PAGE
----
This prospective general population study hoped to determine if non-occupational physical factors increased the risk of new episodes of low back pain (LBP). The authors looked at 2,715 subjects who had no back pain during the previous 30 days. The researchers evaluated their overall health, stress on the spine (in terms of weight, height, and activity), smoking status, psychological stress, and self-rated physical activity.
A year later, the authors followed up with another survey if the patient did not consult a physician in those 12 months. 1,540 patients responded to the follow-up survey; the 1066 who did not reply tended to be younger, less physically active, and more likely a smoker.
594 of 1649 (36%) had experienced an episode of low back pain. 254 patients reported their first episode ever. 37% of the men and 48% of the women who had a back pain episode had their first encounter with LBP over the 12-month period.
In comparing incident rates and surveys, the authors concluded that a poor rating of overall health at the initiation of the study predicted a new occurrence of back pain in the following year—regardless of the patient's history with the condition. As well, the risk for women increased with heavier weight. Yet, they also found factors which did not influence the probability of a future episode: Current smokers were no more likely to have an episode than former smokers or nonsmokers, and less physically active participants were no more likely to have an episode than more physically active subjects. The authors conclude:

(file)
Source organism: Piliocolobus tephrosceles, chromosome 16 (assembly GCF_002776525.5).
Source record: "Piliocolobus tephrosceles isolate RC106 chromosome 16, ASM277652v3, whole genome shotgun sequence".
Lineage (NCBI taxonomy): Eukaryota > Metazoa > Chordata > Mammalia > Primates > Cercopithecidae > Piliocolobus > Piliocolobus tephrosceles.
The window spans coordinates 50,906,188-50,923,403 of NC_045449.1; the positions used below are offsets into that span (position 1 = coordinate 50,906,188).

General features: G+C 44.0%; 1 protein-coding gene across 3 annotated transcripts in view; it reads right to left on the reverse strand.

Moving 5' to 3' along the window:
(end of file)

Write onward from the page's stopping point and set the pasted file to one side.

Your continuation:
"The major risk for new episodes of low back pain identified in the current prospective investigation, apart from poor self-rating of physical health, was excess weight in women. The extent to which physical activity aids weight control, may protect against low back pain in the long-term, and is beneficial for other reasons is an argument for promoting it in general. To complement this argument, this observational study has provided evidence that physical activity outside the workplace does not constitute a major hazard for low back pain in the short term."
Croft PR, Papageorgiou AC, Thomas E, et al. Short term physical risk factors for new episodes of low back pain. Spine 1999;24(15):1556-1561.